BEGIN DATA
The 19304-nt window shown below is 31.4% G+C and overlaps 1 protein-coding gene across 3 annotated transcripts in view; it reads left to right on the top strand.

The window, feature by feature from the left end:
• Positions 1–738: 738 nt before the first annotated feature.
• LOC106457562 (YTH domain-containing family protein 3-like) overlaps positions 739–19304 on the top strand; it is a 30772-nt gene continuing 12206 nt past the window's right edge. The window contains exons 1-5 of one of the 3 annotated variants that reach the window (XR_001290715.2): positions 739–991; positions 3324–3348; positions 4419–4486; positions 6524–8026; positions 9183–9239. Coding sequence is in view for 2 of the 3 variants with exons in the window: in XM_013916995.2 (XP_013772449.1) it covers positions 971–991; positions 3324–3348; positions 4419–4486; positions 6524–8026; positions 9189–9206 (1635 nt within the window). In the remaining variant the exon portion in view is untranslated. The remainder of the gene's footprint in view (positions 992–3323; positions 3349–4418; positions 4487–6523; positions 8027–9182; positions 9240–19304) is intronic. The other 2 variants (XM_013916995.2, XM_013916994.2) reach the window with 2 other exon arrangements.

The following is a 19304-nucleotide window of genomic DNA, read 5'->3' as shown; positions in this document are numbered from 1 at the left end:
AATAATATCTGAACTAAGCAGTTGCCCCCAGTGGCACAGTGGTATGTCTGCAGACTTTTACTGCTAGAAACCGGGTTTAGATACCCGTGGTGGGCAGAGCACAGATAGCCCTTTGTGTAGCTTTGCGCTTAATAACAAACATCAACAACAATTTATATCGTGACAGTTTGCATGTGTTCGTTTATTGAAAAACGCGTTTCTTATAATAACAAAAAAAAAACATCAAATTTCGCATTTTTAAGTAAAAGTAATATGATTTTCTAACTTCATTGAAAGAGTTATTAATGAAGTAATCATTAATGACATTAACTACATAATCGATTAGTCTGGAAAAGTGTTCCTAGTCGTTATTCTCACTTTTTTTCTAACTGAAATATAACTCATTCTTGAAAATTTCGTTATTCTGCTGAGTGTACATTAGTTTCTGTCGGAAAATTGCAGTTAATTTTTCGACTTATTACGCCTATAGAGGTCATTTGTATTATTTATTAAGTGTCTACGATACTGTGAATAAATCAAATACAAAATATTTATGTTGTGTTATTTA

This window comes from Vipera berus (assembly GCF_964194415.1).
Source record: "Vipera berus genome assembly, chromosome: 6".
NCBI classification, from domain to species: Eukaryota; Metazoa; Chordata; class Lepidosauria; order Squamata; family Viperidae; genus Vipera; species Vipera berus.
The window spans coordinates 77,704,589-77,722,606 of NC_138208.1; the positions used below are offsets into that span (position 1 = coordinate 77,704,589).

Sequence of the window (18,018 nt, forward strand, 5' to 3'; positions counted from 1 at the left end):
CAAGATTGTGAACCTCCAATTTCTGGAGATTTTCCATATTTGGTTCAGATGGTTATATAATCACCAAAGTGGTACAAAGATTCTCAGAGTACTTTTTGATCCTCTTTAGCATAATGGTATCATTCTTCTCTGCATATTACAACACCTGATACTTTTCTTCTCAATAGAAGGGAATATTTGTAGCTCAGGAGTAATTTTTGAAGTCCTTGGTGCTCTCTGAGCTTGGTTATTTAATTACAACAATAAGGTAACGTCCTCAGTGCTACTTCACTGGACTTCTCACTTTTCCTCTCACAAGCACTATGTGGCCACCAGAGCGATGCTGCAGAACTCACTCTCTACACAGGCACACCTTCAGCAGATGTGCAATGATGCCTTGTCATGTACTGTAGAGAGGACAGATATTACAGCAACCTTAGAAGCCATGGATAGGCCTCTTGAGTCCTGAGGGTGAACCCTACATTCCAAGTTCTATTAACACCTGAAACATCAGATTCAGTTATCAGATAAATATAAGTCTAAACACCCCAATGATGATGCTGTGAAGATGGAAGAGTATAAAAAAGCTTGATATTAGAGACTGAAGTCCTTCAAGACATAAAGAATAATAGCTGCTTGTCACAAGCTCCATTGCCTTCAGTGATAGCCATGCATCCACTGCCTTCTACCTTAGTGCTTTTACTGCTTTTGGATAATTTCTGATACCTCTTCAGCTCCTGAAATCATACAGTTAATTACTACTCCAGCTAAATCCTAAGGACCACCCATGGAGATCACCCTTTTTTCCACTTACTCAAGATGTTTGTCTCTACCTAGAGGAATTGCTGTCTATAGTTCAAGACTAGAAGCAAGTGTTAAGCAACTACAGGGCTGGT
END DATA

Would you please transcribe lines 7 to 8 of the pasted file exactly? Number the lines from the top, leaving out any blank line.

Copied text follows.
This window comes from Vipera berus (assembly GCF_964194415.1).
Source record: "Vipera berus genome assembly, chromosome: 6".